Simple vector addition
Remember that vectors are mathematical objects just like numbers on a number line: they can be added, subtracted, multiplied, and divided. Addition is perhaps the easiest vector operation to visualize, so we’ll begin with that. If vectors with common angles are added, their magnitudes (lengths) add up just like regular scalar quantitie : (Figure
Vector magnitudes add like scalars for a common angle.
Similarly, if AC voltage sources with the same phase angle are connected together in series, their voltages add just as you might expect with DC batteries: (Figure )
“In phase” AC voltages add like DC battery voltages.
Please note the (+) and (-) polarity marks next to the leads of the two AC sources. Even though we know AC doesn’t have “polarity” in the same sense that DC does, these marks are essential to knowing how to reference the given phase angles of the voltages. This will become more apparent in the next example.
If vectors directly opposing each other (180o out of phase) are added together, their magnitudes (lengths) subtract just like positive and negative scalar quantities subtract when added: (Figure
Directly opposing vector magnitudes subtract.
Similarly, if opposing AC voltage sources are connected in series, their voltages subtract as you might expect with DC batteries connected in an opposing fashion: (Figure )
Opposing AC voltages subtract like opposing battery voltages.
Determining whether or not these voltage sources are opposing each other requires an examination of their polarity markings and their phase angles. Notice how the polarity markings in the above diagram seem to indicate additive voltages (from left to right, we see – and + on the 6 volt source, – and + on the 8 volt source). Even though these polarity markings would normally indicate an additive effect in a DC circuit (the two voltages working together to produce a greater total voltage), in this AC circuit they’re actually pushing in opposite directions because one of those voltages has a phase angle of 0o and the other a phase angle of 180o. The result, of course, is a total voltage of 2 volts.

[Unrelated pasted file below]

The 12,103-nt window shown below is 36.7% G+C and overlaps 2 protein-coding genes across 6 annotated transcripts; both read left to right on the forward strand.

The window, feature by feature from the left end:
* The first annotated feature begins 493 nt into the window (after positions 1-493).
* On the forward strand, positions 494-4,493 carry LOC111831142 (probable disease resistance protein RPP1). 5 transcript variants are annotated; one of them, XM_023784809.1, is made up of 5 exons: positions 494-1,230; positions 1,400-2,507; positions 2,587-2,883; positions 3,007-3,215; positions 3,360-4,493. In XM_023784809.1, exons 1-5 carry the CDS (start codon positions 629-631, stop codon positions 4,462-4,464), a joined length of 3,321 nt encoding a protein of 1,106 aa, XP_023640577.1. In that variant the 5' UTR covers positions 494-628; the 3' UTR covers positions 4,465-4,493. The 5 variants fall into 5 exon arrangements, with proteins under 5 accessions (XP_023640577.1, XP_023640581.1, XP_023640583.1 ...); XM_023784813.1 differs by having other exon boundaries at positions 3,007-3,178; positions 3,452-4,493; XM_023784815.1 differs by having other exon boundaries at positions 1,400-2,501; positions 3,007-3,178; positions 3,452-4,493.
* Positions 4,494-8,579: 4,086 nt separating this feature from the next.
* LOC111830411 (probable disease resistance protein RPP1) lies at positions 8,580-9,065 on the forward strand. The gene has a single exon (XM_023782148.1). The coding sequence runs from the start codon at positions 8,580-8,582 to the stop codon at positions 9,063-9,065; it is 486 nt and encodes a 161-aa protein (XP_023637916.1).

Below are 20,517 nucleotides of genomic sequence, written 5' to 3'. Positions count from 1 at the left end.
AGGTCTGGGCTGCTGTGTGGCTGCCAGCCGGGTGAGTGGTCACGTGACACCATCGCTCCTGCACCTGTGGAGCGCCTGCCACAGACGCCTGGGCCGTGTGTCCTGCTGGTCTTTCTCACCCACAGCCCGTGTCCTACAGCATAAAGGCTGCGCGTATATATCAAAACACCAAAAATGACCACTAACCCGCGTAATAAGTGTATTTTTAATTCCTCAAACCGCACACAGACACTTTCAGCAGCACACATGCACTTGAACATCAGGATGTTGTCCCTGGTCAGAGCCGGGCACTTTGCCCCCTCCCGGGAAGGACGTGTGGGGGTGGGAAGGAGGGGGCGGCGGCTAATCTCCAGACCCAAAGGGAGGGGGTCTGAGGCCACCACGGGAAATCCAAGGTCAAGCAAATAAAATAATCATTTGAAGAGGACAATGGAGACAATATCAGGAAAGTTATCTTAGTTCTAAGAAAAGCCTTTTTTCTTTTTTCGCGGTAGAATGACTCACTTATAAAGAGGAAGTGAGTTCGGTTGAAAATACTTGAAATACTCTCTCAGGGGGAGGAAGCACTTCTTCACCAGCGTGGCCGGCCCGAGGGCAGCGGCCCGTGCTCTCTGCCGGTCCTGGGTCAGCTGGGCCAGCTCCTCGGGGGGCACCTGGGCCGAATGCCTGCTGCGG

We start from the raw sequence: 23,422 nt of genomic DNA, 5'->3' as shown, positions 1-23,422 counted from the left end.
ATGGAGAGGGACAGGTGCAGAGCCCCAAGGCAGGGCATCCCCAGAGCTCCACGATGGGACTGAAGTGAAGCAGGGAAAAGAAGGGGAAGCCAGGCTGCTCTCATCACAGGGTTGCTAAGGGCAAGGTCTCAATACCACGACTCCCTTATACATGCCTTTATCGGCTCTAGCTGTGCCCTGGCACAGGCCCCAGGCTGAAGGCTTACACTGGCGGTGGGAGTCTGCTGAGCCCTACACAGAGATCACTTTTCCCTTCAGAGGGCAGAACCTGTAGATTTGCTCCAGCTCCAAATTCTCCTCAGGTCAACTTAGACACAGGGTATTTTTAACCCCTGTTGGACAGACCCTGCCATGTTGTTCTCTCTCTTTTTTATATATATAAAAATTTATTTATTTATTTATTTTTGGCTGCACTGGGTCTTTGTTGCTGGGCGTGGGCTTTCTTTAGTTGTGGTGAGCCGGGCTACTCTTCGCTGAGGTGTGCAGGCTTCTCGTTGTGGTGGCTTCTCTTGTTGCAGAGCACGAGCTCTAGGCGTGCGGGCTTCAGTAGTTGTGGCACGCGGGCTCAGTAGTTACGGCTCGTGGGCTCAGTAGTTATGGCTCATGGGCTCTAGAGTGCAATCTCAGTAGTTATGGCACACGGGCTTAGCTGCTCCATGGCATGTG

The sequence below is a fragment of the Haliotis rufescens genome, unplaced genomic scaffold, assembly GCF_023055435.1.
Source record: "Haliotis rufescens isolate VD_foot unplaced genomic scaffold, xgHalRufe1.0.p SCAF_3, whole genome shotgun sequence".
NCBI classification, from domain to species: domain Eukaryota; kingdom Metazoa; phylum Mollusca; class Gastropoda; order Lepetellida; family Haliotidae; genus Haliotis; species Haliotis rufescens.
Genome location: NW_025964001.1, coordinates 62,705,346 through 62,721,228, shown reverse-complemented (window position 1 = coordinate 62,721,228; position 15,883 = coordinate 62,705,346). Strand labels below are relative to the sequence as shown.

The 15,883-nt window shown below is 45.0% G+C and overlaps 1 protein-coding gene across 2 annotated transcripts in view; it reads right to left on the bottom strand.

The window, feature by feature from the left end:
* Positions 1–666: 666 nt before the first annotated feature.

We could have just as well shown the opposing voltages subtracting in series like this: (Figure )
Opposing voltages in spite of equal phase angles.
Note how the polarities appear to be opposed to each other now, due to the reversal of wire connections on the 8 volt source. Since both sources are described as having equal phase angles (0o), they truly are opposed to one another, and the overall effect is the same as the former scenario with “additive” polarities and differing phase angles: a total voltage of only 2 volts. (Figure )
Just as there are two ways to express the phase of the sources, there are two ways to express the resultant their sum.
The resultant voltage can be expressed in two different ways: 2 volts at 180o with the (-) symbol on the left and the (+) symbol on the right, or 2 volts at 0o with the (+) symbol on the left and the (-) symbol on the right. A reversal of wires from an AC voltage source is the same as phase-shifting that source by 180o. (Figure )
Example of equivalent voltage sources.
Complex vector addition
If vectors with uncommon angles are added, their magnitudes (lengths) add up quite differently than that of scalar magnitudes: (Figure )
Vector magnitudes do not directly add for unequal angles.
If two AC voltages — 90o out of phase — are added together by being connected in series, their voltage magnitudes do not directly add or subtract as with scalar voltages in DC. Instead, these voltage quantities are complex quantities, and just like the above vectors, which add up in a trigonometric fashion, a 6 volt source at 0o added to an 8 volt source at 90o result in 10 volts at a phase angle of 53.13o: (Figure )
The 6V and 8V sources add to 10V with the help of trigonometry.
Compared to DC circuit analysis, this is very strange indeed. Note that its possible to obtain voltmeter indications of 6 and 8 volts, respectively, across the two AC voltage sources, yet only read 10 volts for a total voltage!
There is no suitable DC analogy for what we’re seeing here with two AC voltages slightly out of phase. DC voltages can only directly aid or directly oppose, with nothing in between. With AC, two voltages can be aiding or opposing one another to any degree between fully-aiding and fully-opposing, inclusive. Without the use of vector (complex number) notation to describe AC quantities, it would be very difficult to perform mathematical calculations for AC circuit analysis.
In the next section, we’ll learn how to represent vector quantities in symbolic rather than graphical form. Vector and triangle diagrams suffice to illustrate the general concept, but more precise methods of symbolism must be used if any serious calculations are to be performed on these quantities.
DC voltages can only either directly aid or directly oppose each other when connected in series. AC voltages may aid or oppose to any degree depending on the phase shift between them.